> which presumably checks /etc/anacron.daily, etc.
>
> I take it this roundabout process is intended
> to deal with the case where a laptop is only running
> for part of the time?
>
> In any case, the system seems to work well enough.
> The programs that run are listed in /var/log/cron .
>
> On my CentOS desktop, both /etc/crontab and /etc/anacrontab
> list cron.daily, cron.weekly and cron.monthly ,
> and crontab also lists cron.hourly .
> But I see nothing in /etc/cron.d to run anacron ,
> so it is not clear to me if /etc/anacrontab plays any role.
>
> Also I get no messages in /var/log/cron to say
> what individual programs are run hourly, daily, etc.
> I'm just told eg
> ---------------------------------------
> Jan 31 04:22:01 helen crond[27497]:
> (root) CMD (run-parts /etc/cron.weekly)
> Jan 31 04:22:01 helen anacron[27501]:
> Updated timestamp for job `cron.weekly' to 2010-01-31
> ---------------------------------------
> Since the second message is from anacron,
> I assume that crond has started anacron running,
> although if that is so it is not mentioned in "man crond".
>
> Also the individual scripts/programs that are run
> are not listed in /var/log/cron ,
> although I think that may just be an oddity or omission
> on the part of CentOS, which does not run "logger" in run-parts
> as Fedora does
>
> I see that /usr/bin/run-parts does include
> ---------------------------------------
> $i 2>&1 | awk -v "progname=$i"
> 'progname {
> print progname ":
"
> progname="";
> }
> { print; }'
> ---------------------------------------
> but I'm not sure what happens to material like this
> which would appear on the screen if the program were run directly?

In CentOS 5, anacron is started by init on entry to any of runlevels
2-5. The anacron process checks /var/spool/anacron to see if there
are any overdue jobs, runs (after a delay) any that are needed, and
then terminates. As long as the system is up, scheduled jobs are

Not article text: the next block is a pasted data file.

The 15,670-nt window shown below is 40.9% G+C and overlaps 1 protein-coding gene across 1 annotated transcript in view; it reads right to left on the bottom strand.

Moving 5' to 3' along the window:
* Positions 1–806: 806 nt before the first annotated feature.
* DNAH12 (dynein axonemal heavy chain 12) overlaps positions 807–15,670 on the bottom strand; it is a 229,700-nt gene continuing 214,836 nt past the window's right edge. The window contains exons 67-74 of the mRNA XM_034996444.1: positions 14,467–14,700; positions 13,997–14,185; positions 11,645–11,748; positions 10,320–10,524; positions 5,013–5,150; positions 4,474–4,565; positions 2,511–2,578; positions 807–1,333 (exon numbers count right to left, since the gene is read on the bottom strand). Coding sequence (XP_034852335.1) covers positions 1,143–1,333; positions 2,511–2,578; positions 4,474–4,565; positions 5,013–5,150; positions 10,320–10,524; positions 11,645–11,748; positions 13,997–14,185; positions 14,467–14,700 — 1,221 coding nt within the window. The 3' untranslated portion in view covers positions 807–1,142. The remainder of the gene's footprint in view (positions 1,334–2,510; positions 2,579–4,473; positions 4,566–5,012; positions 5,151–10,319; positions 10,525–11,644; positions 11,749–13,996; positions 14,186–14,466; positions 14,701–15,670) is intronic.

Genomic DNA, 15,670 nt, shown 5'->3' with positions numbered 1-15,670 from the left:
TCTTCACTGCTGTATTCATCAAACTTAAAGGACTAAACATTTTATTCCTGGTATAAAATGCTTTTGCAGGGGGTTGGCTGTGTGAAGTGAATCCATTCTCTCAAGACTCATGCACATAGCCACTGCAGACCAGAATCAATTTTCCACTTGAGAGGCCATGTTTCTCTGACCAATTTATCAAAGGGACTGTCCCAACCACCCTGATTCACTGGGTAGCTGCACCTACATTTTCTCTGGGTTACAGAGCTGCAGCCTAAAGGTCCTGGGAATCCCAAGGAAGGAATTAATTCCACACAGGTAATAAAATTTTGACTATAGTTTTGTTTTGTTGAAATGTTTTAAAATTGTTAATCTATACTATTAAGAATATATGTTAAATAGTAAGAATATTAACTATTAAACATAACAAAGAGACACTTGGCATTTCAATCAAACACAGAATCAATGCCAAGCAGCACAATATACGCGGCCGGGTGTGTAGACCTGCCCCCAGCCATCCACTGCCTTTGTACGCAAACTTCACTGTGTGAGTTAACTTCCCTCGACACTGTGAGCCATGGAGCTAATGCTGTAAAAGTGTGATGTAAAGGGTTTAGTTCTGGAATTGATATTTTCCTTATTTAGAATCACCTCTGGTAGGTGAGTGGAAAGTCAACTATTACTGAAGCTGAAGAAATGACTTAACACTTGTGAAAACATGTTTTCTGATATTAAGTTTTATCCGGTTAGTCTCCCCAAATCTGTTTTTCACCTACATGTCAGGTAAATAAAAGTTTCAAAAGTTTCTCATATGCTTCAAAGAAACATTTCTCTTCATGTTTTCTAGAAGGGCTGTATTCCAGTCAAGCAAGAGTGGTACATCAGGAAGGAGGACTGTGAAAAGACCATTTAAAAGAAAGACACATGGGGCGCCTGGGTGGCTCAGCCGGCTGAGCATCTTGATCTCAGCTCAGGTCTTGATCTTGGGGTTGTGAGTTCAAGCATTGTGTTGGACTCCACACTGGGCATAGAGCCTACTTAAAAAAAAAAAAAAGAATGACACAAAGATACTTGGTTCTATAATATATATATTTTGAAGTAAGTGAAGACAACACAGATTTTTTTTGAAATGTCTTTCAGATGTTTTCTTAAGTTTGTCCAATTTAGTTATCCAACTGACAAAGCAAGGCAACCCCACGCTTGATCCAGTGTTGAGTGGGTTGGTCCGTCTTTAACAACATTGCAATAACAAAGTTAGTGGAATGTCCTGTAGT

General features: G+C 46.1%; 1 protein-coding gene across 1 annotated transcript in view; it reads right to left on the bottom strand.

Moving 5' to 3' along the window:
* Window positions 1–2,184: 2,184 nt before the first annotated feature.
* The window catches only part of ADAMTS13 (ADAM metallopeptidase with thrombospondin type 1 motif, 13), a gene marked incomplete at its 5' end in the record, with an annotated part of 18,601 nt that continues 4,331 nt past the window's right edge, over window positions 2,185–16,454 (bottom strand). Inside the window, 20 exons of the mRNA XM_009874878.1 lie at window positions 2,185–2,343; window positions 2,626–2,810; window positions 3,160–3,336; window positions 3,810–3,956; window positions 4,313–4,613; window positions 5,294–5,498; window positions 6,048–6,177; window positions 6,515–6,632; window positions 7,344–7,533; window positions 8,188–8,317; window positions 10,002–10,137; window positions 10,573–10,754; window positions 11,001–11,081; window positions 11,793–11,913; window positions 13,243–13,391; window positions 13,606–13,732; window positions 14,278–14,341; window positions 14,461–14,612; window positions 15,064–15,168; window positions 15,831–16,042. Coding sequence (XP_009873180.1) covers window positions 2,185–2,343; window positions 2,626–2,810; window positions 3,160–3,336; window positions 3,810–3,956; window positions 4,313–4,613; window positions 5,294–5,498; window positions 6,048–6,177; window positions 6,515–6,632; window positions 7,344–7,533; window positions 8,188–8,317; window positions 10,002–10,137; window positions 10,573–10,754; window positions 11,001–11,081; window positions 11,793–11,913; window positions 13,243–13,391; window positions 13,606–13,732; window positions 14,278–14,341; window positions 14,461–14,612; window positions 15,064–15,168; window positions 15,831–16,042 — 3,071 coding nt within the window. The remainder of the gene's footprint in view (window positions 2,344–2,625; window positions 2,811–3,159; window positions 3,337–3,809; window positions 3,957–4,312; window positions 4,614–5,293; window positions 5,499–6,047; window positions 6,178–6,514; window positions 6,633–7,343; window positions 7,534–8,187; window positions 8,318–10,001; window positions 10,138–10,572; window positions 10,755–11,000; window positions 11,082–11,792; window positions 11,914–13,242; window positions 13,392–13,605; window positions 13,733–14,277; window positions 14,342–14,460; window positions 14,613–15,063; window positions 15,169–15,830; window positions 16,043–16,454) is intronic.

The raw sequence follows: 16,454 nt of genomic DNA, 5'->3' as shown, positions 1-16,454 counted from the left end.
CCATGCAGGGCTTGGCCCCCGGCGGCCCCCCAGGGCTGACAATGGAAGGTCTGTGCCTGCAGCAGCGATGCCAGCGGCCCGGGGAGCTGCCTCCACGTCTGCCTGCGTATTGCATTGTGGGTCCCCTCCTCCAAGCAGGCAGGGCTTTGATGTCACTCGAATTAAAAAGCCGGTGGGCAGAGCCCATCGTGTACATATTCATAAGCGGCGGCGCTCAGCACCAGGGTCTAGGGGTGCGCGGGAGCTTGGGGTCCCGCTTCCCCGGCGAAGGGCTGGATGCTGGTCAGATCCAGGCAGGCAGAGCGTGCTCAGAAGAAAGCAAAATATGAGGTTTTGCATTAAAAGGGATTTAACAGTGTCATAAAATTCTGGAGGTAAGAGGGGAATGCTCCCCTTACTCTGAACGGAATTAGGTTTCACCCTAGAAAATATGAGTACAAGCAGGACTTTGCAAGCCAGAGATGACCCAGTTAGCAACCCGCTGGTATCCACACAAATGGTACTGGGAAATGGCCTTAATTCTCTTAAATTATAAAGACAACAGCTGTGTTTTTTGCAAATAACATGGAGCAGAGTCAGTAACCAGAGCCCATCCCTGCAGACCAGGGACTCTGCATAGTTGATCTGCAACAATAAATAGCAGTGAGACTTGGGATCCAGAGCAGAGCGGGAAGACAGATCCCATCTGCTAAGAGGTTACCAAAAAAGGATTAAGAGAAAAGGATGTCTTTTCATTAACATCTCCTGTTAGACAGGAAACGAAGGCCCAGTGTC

handled by cron via the "run-parts" lines in /etc/crontab. The
"0-anacron" jobs in each of the cron.{hourly,daily,weekly,monthly}
directories do nothing but update the timestamp in /var/spool/anacron
so that the next time you boot (or change runlevels) anacron can
see whether anything needs to be done.

The situation in Fedora 12 is a bit more complex. Once an hour,
as instructed by /etc/cron.d/0hourly, the cron daemon will run all
the jobs in /etc/cron.hourly and the first of those is the
0anacron job that will, if you are running on AC power, start an
anacron process to run any needed {daily,weekly,monthly} job.
It's done that way to provide a centralized place for checking
that the machine is not running on battery and for adding random
delay to the starting of jobs, as some of those might be sending
data to a central server and you don't want all the machines on
your network to do that simultaneously.

Hope that clarifies things.

--
Bob Nichols "NOSPAM" is really part of my email address.
Do NOT delete it.

--
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Old 03-01-2010, 04:28 PM
Robert Nichols
 
Default Mystified by crontab/anacrontab

On 03/01/2010 10:55 AM, Tom Horsley wrote:
> On Mon, 01 Mar 2010 15:56:03 +0000
> Timothy Murphy wrote:
>
>> Any enlightenment gratefully received.
>
> I don't know about enlightenment, but I find the whole anacron
> thing absolutely useless and annoying. I used to be able
> to get rid of it by disabling the (separate) anacron
> service, or "yum erase anacron", but now that isn't
> possible. Instead I have to go to alot of trouble to
> transfer the anacrontab entries to crontab (fixing the
> format) and eradicate everything anacron does by squashing
> several files. I've got this script which runs in
> a yum hook I wrote after every update to make sure
> it stays squashed:

The best way to disable anacron is to edit /etc/anacrontab and
change the START_HOURS_RANGE to something impossible. I use
"START_HOURS_RANGE=25-25" on my laptop, where I prefer to run
the various daily, weekly, and monthly jobs manually,
generally just before shutting the machine down at the end of